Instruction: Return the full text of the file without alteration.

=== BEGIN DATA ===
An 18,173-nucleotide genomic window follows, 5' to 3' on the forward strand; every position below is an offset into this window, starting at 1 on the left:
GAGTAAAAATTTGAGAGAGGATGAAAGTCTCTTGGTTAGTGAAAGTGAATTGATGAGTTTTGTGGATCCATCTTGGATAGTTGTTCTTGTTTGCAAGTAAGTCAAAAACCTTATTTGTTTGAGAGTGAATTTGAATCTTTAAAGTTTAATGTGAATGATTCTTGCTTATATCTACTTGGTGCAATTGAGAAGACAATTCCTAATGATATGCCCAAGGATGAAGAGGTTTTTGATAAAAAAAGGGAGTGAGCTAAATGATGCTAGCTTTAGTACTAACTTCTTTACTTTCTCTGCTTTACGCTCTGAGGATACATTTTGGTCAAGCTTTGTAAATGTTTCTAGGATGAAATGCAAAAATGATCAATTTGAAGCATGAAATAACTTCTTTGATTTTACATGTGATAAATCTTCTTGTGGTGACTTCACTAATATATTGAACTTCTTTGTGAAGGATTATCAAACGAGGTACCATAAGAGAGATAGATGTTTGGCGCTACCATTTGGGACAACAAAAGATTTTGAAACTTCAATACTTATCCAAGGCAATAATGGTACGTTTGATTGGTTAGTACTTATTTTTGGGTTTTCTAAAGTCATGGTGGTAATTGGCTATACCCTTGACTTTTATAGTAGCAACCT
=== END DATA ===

An 18,173-nucleotide genomic window follows, 5' to 3' on the forward strand; every position below is an offset into this window, starting at 1 on the left:
GAGTAAAAATTTGAGAGAGGATGAAAGTCTCTTGGTTAGTGAAAGTGAATTGATGAGTTTTGTGGATCCATCTTGGATAGTTGTTCTTGTTTGCAAGTAAGTCAAAAACCTTATTTGTTTGAGAGTGAATTTGAATCTTTAAAGTTTAATGTGAATGATTCTTGCTTATATCTACTTGGTGCAATTGAGAAGACAATTCCTAATGATATGCCCAAGGATGAAGAGGTTTTTGATAAAAAAAGGGAGTGAGCTAAATGATGCTAGCTTTAGTACTAACTTCTTTACTTTCTCTGCTTTACGCTCTGAGGATACATTTTGGTCAAGCTTTGTAAATGTTTCTAGGATGAAATGCAAAAATGATCAATTTGAAGCATGAAATAACTTCTTTGATTTTACATGTGATAAATCTTCTTGTGGTGACTTCACTAATATATTGAACTTCTTTGTGAAGGATTATCAAACGAGGTACCATAAGAGAGATAGATGTTTGGCGCTACCATTTGGGACAACAAAAGATTTTGAAACTTCAATACTTATCCAAGGCAATAATGGTACGTTTGATTGGTTAGTACTTATTTTTGGGTTTTCTAAAGTCATGGTGGTAATTGGCTATACCCTTGACTTTTATAGTAGCAACCT